The explosion in her head came out of nowhere.
As beauty queen and social justice advocate Jeri Ward and her soccer coach husband Dean Ward lounged on the couch of their Dayton, Ohio home, working on their laptops, and generally avoiding the pop, flash and sizzle of cameras and microphones that dominate their daily lives, it happened: the white hot flash of pain pierced the comfortable silence like a gunshot.
Jeri unexpectedly seized up. The air zipped out of her lungs. Her body froze. Somewhere, deep within her petite 5’4” foot frame, a “pop” erupted. Then another. Suddenly, it was if a stick of dynamite had exploded in her head.
“It was like fireworks blasting off,” she said. “Then it all fizzled out just as fast as it came.”
Jeri, trying to make sense of what just happened, rationalized it all to herself in the moment. She felt fine now, at least relative to the electric darts scorching through her head seconds earlier. Ever an optimist, the beauty queen downplayed the spell, calmly considering it was either the start of a migraine or some odd result of pent up stress.
Then she tried to speak. She tried to tell Dean how fireworks had just rumbled through her brain. She wanted to tell Dean how weird she felt, but that she was likely fine now. She wanted to reach out and hold his hand.
Instead, she uttered half words, all jumbled and slurred, mostly incoherent. They were more guttural grunts than recognizable English. She knew what she wanted to say, but she forgot how to say it and her hand failed to reach out to Dean as she commanded. As if in an out of body experience she saw herself floundering. Her mind was working: her body was not.
A grim reality thumped her like a sledgehammer to the chest. This wasn’t a migraine. This wasn’t stress. This was much worse.
“That’s when I knew something was wrong,” Ward said. “Very wrong … I immediately broke down into tears.”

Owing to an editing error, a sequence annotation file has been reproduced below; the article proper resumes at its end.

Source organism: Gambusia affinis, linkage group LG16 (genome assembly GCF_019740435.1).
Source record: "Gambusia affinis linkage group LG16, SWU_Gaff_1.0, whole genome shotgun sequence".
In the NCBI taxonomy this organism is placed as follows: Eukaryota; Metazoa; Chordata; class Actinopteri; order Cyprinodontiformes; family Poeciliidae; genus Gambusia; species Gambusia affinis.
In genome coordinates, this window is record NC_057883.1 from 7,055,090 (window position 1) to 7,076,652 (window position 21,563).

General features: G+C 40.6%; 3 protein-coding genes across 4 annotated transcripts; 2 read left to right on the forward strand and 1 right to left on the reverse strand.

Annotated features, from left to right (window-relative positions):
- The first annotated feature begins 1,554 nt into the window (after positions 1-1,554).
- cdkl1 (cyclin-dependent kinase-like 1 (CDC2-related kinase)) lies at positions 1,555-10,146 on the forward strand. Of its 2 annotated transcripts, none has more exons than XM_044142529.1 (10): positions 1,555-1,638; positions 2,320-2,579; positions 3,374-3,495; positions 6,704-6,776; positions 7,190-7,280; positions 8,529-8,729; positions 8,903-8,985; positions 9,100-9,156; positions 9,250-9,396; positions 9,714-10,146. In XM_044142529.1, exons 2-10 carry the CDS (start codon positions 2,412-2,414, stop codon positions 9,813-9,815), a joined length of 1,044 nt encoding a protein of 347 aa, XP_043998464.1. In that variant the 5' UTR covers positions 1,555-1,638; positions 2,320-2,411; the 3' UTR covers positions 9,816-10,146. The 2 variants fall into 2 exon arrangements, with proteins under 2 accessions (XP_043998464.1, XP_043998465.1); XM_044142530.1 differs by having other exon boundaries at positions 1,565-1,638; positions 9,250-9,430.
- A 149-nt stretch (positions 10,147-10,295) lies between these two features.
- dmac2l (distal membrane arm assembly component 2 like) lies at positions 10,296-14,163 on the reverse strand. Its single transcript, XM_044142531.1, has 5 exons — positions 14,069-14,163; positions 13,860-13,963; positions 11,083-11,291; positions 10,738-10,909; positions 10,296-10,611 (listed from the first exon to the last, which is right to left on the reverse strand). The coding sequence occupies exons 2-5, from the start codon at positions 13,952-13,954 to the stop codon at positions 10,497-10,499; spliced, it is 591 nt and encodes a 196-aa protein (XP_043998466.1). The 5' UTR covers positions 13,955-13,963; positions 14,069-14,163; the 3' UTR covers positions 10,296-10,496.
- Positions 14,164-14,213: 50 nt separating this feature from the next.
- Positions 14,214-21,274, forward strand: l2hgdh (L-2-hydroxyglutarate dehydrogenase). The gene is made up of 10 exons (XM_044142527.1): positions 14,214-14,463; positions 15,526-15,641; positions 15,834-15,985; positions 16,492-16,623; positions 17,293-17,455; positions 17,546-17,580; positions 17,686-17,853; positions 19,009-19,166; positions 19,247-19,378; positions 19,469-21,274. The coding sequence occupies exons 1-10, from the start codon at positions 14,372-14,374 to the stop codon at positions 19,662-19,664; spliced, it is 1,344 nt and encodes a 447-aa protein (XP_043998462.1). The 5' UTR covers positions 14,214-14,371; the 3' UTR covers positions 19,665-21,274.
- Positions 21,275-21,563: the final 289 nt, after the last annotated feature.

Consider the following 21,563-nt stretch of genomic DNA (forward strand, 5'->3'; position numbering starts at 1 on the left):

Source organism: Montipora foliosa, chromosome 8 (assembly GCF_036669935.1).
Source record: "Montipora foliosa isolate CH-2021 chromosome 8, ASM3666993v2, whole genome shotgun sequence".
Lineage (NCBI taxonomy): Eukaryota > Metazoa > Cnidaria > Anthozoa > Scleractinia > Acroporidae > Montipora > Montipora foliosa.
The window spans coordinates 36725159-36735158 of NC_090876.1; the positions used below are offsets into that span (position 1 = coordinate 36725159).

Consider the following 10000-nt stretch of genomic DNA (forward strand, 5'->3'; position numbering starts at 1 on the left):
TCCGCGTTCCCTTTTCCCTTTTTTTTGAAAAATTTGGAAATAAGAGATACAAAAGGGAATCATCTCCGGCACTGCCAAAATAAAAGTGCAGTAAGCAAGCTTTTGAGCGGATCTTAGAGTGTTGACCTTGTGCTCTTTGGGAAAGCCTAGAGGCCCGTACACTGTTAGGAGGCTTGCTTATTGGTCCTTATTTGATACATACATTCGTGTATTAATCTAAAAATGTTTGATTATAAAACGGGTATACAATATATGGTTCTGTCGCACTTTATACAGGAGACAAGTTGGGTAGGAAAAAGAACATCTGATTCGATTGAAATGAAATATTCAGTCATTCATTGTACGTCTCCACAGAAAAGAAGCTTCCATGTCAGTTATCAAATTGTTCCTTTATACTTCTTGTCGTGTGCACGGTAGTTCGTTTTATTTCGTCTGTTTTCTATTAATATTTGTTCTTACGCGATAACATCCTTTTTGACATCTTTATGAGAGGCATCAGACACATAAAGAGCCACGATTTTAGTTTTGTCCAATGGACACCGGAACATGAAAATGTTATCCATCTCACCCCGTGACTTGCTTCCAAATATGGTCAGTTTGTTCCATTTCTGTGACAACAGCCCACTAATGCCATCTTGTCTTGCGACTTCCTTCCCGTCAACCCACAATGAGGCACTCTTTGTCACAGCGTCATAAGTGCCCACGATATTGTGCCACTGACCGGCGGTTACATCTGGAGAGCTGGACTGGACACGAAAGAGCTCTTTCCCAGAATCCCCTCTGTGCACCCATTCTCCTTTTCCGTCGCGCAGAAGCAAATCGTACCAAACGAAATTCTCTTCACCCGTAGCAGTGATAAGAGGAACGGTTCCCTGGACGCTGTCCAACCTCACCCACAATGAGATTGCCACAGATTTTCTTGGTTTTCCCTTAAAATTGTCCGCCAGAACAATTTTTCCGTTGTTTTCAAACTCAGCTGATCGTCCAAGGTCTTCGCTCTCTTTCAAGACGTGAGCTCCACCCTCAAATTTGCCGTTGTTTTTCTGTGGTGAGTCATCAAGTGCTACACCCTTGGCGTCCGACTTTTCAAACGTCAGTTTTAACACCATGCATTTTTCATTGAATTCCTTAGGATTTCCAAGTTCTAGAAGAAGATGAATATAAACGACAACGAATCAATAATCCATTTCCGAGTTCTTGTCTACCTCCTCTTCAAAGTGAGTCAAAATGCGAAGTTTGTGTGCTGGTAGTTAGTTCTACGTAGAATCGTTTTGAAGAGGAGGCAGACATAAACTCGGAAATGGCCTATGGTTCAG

Her mind shifted from calm to near panic. She tried to force the words out this time, but still nothing. Finally, after starts and stops, stutters and gasps, she managed to choke out the one word that mattered:
Dean, who had put down the game film footage he was studying as he frantically tried to decipher his wife’s words, heard her this time loud and clear.
Within 20 minutes they were at the first of many ICU waiting rooms they’d grow to know.
“In that moment, our lives changed forever,” Dean said.
In what seemed like a split second, Ward, a reigning beauty queen of national recognition and gung-ho advocate to right all things unjust, had lost most of her speech, as if her cute southern accent was snatched from her throat without permission. Meanwhile, her motor functions failed as if they were too rusty to crank.
She was frozen in time and space, caught in her own body, with a mind that worked like normal, but a body she couldn’t control. She could hear people talk about her, in front of her, as if she wasn’t there. She watched in horror as her doctors and family attempted to understand her basic requests, sickened with anger that she couldn’t simply say she wanted ice. Her body had failed. It quit. It hijacked her soul, keeping it silent, unable to fly free, to communicate, to do what she wanted, to help others. She was held captive by her own body, but even worse, she knew it and there was nothing she could do.